While not part of the Prosecutor’s charges, such conduct can amount to grave breaches and war crimes (ICC Statute, Articles 8(2)(vii) and 8(b)(viii))). Forced displacement, deportations, transfers, and evacuations – whether justified by military necessity or otherwise – entail a duty on the treatment of affected populations, including to ensure access to adequate food: “all possible measures must be taken in order that the civilians concerned are received under satisfactory conditions of shelter, hygiene, health, safety and nutrition and that members of the same family are not separated” (emphasis added. ICRC Rule 131 and GC IV, Article 49).

Associated Starvation Crimes

Crimes Against Humanity

Unlike war crimes, crimes against humanity do not require a nexus to an armed conflict though they must be committed as part of a “widespread or systematic attack directed against any civilian population,” with a specific contextual element in the Rome Statute that the attack be pursuant to a State or organizational policy. The Panel concurred with the Prosecutor that these elements were met (Expert Panel Report, para. 15), including for the crimes against humanity of murder, extermination, other inhumane acts, and persecution regarding deaths and injuries resulting from or associated with the systematic deprivation of OIS in Gaza (Expert Panel Report, para. 22).

The Prosecutor found reasonable grounds to believe that Netanyahu and Gallant committed these crimes against humanity associated with the starvation of civilians, finding both a “widespread and systematic attack against the Palestinian civilian population pursuant to State policy” (Expert Panel Report, para. 30). Specifically, the crimes against humanity alleged include “murder, extermination, other inhumane acts [of a similar character], and persecution with respect to deaths and injuries resulting from or associated with the systematic deprivation of objects indispensable to the survival of Palestinian civilians in Gaza” (Expert Panel Report, para. 22). The “attack” (underlying crime) against a civilian population is deemed to be murder or extermination, in connection with the starvation-related deaths.

1. Extermination and/or Murder

Netanyahu and Gallant are charged with the crimes against humanity of extermination and/or murder, in the alternative, contrary to ICC Statute Articles 7(1)(b) and 7(1)(a), including in the context of deaths caused by starvation. As formulated in the Rome Statute, the actus reus of the crime against humanity of extermination covers not only “a mass killing of members of a civilian population” or conduct constituting a part thereof, but also “the intentional infliction of conditions of life, inter alia, the deprivation of access to food and medicine, calculated to bring about the destruction of part of a population.” The mass killings may be perpetrated directly or through indirect methods. As I have written elsewhere with respect to starvation, beyond constituting a war crime, the explicit mention of the deprivation of access to food and medicine renders it such that the intentional starvation of civilians can constitute the crime against humanity of extermination, when other requisite elements are present.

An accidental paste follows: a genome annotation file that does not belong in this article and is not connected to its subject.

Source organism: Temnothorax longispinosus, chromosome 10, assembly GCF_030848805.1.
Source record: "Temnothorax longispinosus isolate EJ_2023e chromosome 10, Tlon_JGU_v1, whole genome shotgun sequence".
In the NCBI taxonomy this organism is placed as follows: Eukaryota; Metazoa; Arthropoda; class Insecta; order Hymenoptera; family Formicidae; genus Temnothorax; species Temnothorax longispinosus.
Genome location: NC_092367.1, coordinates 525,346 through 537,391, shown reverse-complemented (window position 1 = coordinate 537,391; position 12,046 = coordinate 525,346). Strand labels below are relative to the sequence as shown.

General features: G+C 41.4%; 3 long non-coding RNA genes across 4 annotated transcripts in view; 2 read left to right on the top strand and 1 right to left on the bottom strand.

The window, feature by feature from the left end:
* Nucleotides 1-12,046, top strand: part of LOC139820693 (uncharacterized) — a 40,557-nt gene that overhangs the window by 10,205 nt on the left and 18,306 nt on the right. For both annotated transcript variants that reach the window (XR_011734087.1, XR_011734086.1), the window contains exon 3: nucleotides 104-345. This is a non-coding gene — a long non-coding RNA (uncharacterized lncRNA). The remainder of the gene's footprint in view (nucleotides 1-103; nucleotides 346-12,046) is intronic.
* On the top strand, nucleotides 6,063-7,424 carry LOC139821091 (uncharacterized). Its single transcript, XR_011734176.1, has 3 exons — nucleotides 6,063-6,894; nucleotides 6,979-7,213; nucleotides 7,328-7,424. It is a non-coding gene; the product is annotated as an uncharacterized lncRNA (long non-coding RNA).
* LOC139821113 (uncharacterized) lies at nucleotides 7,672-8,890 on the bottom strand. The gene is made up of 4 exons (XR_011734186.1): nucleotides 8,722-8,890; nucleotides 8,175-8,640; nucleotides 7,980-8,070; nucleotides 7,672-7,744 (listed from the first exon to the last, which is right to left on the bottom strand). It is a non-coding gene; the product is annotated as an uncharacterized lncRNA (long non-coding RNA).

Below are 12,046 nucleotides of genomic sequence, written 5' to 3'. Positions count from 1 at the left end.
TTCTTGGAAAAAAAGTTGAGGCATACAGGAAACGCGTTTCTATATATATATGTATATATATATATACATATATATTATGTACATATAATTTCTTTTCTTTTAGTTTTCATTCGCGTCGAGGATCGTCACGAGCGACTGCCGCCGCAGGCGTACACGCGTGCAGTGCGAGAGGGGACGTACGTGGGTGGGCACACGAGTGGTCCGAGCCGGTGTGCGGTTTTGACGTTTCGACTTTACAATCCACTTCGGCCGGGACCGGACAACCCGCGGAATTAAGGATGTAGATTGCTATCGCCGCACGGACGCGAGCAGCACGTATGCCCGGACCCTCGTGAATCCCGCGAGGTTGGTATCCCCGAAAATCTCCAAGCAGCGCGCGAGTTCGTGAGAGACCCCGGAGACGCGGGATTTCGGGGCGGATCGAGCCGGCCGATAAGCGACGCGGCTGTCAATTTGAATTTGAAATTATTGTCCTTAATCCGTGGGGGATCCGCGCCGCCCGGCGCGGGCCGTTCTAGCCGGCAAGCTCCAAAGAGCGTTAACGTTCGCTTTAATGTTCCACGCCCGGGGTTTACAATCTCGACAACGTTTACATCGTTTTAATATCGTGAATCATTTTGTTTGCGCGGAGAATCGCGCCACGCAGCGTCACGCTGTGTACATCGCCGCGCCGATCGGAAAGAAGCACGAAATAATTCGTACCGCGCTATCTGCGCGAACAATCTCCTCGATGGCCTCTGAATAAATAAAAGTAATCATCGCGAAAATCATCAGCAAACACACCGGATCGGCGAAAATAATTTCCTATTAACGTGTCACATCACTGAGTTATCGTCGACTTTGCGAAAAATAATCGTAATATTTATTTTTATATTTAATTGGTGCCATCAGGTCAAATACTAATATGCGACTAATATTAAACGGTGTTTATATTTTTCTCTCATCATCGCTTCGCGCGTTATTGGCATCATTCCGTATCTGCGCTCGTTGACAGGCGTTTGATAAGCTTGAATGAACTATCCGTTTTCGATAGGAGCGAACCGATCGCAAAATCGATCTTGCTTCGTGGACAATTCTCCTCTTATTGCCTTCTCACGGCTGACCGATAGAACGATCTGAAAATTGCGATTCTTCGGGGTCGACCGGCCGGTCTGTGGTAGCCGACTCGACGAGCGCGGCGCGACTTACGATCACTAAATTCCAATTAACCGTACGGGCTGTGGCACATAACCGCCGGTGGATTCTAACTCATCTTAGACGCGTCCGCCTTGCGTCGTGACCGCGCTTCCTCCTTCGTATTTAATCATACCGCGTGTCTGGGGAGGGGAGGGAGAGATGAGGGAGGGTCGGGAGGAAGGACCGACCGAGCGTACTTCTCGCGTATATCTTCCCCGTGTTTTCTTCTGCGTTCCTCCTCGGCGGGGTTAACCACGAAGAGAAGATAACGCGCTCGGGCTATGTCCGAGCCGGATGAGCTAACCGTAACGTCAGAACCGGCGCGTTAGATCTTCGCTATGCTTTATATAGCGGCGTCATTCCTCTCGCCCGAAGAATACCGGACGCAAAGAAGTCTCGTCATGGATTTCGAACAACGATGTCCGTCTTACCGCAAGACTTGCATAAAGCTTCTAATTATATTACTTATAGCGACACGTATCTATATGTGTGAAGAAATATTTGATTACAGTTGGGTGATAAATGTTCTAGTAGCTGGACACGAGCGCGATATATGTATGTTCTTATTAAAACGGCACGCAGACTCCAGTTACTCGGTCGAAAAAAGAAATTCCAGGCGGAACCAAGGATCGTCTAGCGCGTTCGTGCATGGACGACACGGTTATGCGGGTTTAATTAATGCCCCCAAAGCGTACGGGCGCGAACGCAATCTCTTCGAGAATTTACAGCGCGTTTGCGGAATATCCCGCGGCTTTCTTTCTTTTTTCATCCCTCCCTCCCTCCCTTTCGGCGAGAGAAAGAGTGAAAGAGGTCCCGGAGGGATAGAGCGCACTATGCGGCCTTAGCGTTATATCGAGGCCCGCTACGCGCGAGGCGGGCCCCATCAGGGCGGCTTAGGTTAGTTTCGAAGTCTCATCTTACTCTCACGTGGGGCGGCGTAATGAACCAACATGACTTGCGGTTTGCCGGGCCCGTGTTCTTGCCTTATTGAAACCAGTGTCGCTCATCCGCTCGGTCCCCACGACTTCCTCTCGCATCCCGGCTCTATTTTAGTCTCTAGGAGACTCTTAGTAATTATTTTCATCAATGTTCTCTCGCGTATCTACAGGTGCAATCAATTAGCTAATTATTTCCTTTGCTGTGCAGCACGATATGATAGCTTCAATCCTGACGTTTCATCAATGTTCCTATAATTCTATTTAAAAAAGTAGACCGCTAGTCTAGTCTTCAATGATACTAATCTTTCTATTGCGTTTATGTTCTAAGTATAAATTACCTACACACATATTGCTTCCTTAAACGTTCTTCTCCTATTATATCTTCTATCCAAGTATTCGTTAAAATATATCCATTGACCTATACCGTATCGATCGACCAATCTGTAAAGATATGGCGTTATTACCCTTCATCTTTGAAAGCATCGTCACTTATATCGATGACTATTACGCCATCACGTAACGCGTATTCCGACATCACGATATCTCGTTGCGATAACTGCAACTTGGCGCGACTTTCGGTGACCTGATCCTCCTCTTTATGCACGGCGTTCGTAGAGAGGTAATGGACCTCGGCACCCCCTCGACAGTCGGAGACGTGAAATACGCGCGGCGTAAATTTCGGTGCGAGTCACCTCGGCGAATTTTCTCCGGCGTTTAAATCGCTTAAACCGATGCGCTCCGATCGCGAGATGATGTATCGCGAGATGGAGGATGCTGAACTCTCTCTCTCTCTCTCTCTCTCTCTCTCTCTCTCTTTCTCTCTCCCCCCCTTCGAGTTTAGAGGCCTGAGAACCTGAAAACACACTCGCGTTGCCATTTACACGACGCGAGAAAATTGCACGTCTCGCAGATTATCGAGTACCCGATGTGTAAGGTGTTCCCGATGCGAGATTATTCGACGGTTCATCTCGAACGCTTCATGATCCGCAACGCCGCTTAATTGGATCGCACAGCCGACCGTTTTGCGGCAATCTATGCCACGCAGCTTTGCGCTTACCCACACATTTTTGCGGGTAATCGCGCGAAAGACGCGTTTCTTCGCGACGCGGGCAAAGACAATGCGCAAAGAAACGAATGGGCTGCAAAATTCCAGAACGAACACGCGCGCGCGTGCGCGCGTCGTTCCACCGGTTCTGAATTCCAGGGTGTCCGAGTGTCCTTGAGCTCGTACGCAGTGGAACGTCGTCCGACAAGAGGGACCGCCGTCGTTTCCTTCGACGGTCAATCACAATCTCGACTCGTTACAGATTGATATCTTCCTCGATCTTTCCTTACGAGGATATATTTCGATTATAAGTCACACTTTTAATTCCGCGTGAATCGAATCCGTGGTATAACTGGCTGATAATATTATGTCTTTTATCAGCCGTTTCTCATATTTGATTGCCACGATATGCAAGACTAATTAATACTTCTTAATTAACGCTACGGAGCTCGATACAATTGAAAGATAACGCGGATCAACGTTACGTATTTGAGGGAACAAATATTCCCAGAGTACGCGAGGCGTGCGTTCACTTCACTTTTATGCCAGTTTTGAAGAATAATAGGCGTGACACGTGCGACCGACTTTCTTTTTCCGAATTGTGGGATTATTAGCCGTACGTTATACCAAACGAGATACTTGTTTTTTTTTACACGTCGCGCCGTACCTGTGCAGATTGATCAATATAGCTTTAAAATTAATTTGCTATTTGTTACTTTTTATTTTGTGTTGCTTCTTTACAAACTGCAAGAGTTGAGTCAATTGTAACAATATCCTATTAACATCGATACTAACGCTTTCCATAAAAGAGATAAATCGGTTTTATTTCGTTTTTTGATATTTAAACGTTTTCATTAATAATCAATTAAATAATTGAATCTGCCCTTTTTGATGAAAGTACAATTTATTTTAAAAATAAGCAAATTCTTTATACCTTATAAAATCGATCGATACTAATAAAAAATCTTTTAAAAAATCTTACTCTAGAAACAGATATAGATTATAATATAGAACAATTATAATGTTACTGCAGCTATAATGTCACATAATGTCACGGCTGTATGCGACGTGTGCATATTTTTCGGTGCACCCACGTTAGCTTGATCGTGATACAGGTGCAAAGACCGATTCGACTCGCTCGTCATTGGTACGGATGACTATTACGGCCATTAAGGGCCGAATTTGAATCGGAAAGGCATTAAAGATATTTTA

Thus far, the Gaza Health Ministry estimates that at least 28 children have perished due to starvation-related causes (malnutrition and dehydration), with the Expert Panel noting that such deaths are “only likely to rise” (Expert Panel Report, para. 31). While the crime against humanity of extermination requires a “mass killing,” the Expert Panel cites to a judgment saying that extermination can involve killing some 60 or more civilians, a standard which would appear to be much easier to meet, at least based on what is currently in the public domain regarding deaths attributed to hunger-related causes (Expert Panel Report, para. 31 (citing ICTY, Prosecutor v Lukić and Lukić, para. 537).

2. Persecution

Israeli leaders were also charged with persecution as a crime against humanity under ICC Statute Article 7(1)(h), which entails the severe deprivation of fundamental rights based on the victims’ identity (political, racial, national, ethnic, cultural, religious, gender), in this case their identity as Palestinians. As with collective punishment and forced displacement, previous U.N. investigative mechanisms have similarly found persecution as a crime against humanity applicable in the context of starvation as a method of warfare. The South Sudan Commission, for example, found that the targeted nature of attacks by State forces (including the starvation of civilians) occurred along ethnic lines, due to their perceived support for the opposition, which it concluded can amount to the crime against humanity of persecution along political and/or ethnic grounds (paras. 92-94).

3. Other Inhumane Acts and Cruel Treatment

Finally, the Prosecutor charged Netanyahu and Gallant with the crime against humanity of other inhumane acts contrary to ICC Statute Article 7(1)(k). The expert Panel elaborated that the crime against humanity of other inhumane acts concerned the non-lethal suffering inflicted through starvation of Gazan civilians (Expert Panel Report, para. 32). In the context of the siege of eastern Ghouta (2013-18), the Syria Commission similarly found that a continued denial of food and medicine to besieged civilians constituted reasonable grounds to believe that pro-government forces perpetrated the crime against humanity of inhumane acts causing serious mental and physical suffering (para. 72).